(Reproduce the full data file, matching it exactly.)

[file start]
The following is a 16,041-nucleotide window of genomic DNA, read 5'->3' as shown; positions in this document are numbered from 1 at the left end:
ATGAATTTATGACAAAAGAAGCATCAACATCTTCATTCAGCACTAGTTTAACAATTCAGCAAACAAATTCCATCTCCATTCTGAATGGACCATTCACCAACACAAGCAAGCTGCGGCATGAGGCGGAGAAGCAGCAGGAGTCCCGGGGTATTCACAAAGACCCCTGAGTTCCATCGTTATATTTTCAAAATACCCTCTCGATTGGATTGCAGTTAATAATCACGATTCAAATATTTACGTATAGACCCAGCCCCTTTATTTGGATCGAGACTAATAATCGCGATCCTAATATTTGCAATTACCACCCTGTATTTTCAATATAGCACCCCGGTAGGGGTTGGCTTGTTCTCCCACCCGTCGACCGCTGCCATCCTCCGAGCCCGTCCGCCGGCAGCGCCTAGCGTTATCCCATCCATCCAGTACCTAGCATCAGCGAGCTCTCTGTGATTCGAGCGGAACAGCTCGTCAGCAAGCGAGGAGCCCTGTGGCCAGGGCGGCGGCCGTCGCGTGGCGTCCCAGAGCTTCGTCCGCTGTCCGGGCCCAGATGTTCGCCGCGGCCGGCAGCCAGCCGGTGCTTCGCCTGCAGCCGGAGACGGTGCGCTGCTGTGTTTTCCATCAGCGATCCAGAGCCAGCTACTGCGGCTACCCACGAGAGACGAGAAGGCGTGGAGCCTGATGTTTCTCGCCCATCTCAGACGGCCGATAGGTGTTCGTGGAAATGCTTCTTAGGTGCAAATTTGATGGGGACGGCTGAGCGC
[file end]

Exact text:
The following is a 16,041-nucleotide window of genomic DNA, read 5'->3' as shown; positions in this document are numbered from 1 at the left end:
ATGAATTTATGACAAAAGAAGCATCAACATCTTCATTCAGCACTAGTTTAACAATTCAGCAAACAAATTCCATCTCCATTCTGAATGGACCATTCACCAACACAAGCAAGCTGCGGCATGAGGCGGAGAAGCAGCAGGAGTCCCGGGGTATTCACAAAGACCCCTGAGTTCCATCGTTATATTTTCAAAATACCCTCTCGATTGGATTGCAGTTAATAATCACGATTCAAATATTTACGTATAGACCCAGCCCCTTTATTTGGATCGAGACTAATAATCGCGATCCTAATATTTGCAATTACCACCCTGTATTTTCAATATAGCACCCCGGTAGGGGTTGGCTTGTTCTCCCACCCGTCGACCGCTGCCATCCTCCGAGCCCGTCCGCCGGCAGCGCCTAGCGTTATCCCATCCATCCAGTACCTAGCATCAGCGAGCTCTCTGTGATTCGAGCGGAACAGCTCGTCAGCAAGCGAGGAGCCCTGTGGCCAGGGCGGCGGCCGTCGCGTGGCGTCCCAGAGCTTCGTCCGCTGTCCGGGCCCAGATGTTCGCCGCGGCCGGCAGCCAGCCGGTGCTTCGCCTGCAGCCGGAGACGGTGCGCTGCTGTGTTTTCCATCAGCGATCCAGAGCCAGCTACTGCGGCTACCCACGAGAGACGAGAAGGCGTGGAGCCTGATGTTTCTCGCCCATCTCAGACGGCCGATAGGTGTTCGTGGAAATGCTTCTTAGGTGCAAATTTGATGGGGACGGCTGAGCGC